Transverse section of fossilised beech wood ~16MYA

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Bruce Williams
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Transverse section of fossilised beech wood ~16MYA

Post by Bruce Williams »

Hi folks,

A section of fossilised wood from the Rattlesnake Hills located in the east of Washington State. The image covers an area of 9cm X 6.75cm.

[EDIT] Latest research strongly suggests Mid-Miocene (~16 MYA). Subject title changed to reflect.

I took this pic mainly to provide a frame of reference for my posting in the Microscope Forum, showing detailed structure of microscopic pore structures. Please do check it out for some information on the fossil and of course the microscope images.

Ok this pic. Boy was it a headache to take - mainly due to the extreme contrast of the light and dark areas but also because focus had to be spot on to show growth ring detail etc. Anyway I ended up taking several at slightly different focus and with a range of +1EV to minus 1.5EV in 1/3 EV steps. I then manually merged the best light with the best dark shots.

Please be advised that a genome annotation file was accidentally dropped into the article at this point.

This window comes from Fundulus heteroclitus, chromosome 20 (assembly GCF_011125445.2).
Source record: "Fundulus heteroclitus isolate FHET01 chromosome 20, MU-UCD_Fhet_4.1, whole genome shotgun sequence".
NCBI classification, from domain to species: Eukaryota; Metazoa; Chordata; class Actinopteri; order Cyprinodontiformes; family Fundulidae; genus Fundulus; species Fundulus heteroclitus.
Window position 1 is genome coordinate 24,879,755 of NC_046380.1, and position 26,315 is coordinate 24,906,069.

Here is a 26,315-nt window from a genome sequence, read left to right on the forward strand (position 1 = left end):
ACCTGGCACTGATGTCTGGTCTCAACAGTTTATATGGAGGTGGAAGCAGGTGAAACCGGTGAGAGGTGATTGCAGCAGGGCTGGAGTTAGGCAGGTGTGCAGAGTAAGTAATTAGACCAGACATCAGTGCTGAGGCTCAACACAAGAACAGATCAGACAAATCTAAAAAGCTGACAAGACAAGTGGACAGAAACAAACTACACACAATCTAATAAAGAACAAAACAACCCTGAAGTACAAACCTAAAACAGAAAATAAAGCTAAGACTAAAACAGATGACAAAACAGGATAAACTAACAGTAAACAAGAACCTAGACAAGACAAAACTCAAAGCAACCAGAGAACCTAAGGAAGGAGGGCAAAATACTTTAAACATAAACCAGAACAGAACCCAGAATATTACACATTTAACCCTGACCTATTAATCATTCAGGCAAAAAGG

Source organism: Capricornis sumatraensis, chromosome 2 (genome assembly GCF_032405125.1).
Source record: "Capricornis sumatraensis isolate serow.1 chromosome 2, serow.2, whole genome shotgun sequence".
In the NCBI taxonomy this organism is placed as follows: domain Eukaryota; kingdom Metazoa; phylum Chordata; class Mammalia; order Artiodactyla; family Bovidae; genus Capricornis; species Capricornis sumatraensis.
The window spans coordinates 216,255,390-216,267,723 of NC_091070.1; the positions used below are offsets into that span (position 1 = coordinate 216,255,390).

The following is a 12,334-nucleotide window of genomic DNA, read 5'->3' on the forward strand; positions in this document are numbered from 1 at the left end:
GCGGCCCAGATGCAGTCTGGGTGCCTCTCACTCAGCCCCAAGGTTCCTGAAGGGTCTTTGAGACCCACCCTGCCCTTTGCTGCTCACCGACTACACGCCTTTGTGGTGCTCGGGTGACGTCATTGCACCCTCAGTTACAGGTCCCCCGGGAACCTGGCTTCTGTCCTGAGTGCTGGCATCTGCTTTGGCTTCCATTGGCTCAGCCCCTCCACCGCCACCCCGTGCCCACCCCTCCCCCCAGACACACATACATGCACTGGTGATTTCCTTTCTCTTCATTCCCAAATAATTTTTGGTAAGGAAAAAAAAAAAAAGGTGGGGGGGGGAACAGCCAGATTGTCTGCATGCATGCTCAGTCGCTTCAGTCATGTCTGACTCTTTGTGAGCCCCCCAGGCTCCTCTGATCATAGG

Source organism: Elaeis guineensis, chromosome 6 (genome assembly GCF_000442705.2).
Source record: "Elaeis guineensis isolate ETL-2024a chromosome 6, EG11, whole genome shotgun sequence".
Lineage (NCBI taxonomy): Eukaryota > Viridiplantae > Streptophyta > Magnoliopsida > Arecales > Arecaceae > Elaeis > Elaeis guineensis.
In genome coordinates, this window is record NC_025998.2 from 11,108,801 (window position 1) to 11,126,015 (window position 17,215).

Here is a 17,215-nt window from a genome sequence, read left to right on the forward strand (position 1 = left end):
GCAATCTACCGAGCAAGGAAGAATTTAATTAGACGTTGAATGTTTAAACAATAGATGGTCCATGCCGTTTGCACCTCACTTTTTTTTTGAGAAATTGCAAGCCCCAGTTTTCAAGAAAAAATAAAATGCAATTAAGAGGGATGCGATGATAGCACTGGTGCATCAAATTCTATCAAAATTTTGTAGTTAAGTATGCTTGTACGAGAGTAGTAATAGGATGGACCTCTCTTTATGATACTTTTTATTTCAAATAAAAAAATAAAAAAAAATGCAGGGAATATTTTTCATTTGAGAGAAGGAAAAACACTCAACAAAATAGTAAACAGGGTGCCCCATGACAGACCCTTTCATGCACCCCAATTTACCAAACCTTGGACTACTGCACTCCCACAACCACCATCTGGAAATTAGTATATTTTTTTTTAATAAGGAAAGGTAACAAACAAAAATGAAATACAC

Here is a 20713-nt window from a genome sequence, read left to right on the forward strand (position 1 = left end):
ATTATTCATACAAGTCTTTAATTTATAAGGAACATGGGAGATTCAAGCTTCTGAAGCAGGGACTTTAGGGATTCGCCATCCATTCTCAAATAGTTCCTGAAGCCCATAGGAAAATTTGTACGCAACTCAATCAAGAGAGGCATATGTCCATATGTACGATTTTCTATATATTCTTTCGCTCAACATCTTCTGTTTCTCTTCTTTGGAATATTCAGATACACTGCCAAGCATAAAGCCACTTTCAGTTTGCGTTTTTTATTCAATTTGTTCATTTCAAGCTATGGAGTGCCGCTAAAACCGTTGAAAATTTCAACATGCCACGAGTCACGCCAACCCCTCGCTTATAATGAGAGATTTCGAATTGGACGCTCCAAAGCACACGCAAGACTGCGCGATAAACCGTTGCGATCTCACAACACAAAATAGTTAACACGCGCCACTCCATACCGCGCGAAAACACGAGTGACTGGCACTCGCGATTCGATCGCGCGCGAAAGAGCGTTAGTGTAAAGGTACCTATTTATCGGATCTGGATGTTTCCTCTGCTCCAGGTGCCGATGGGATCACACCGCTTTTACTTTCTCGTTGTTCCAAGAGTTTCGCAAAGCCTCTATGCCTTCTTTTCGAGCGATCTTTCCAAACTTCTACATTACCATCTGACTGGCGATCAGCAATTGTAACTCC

After all that it's still not a patch on the real thing which has a gem-like shine to it and shows much more detail to the naked eye - and a wealth of detail with a 4X watchmaker's loupe. BTW, it's not covered in dust - the spots are just tiny flaws in the silicate (chalcedony).

Bruce

ImageImage
Last edited by Bruce Williams on Sun Apr 01, 2007 10:56 am, edited 3 times in total.

beetleman
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Post by beetleman »

I think you did a heck of a job on a really tough object Bruce. I love when these fossils have the bark intact. An actual slice of pre-history. Heading on over to micro now...........
Take Nothing but Pictures--Leave Nothing but Footprints.
Doug Breda

MacroLuv
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Post by MacroLuv »

Very nice! :D
This one looks like it was pulled out from the fire. :shock:
One more interesting thing. Photo properties says 480 x 720 pixels which is less then (for example) my Kalanchoe photo 800 × 533 but occupies more space on the screen :!: :?: :!: :?:
The meaning of beauty is in sharing with others.

P.S.
Noticing of my "a" and "the" and other grammar
errors are welcome. :D

Bruce Williams
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Post by Bruce Williams »

Thanks Doug :D

Nikola - I was sorely tempted to keep you guessing on this one but... :D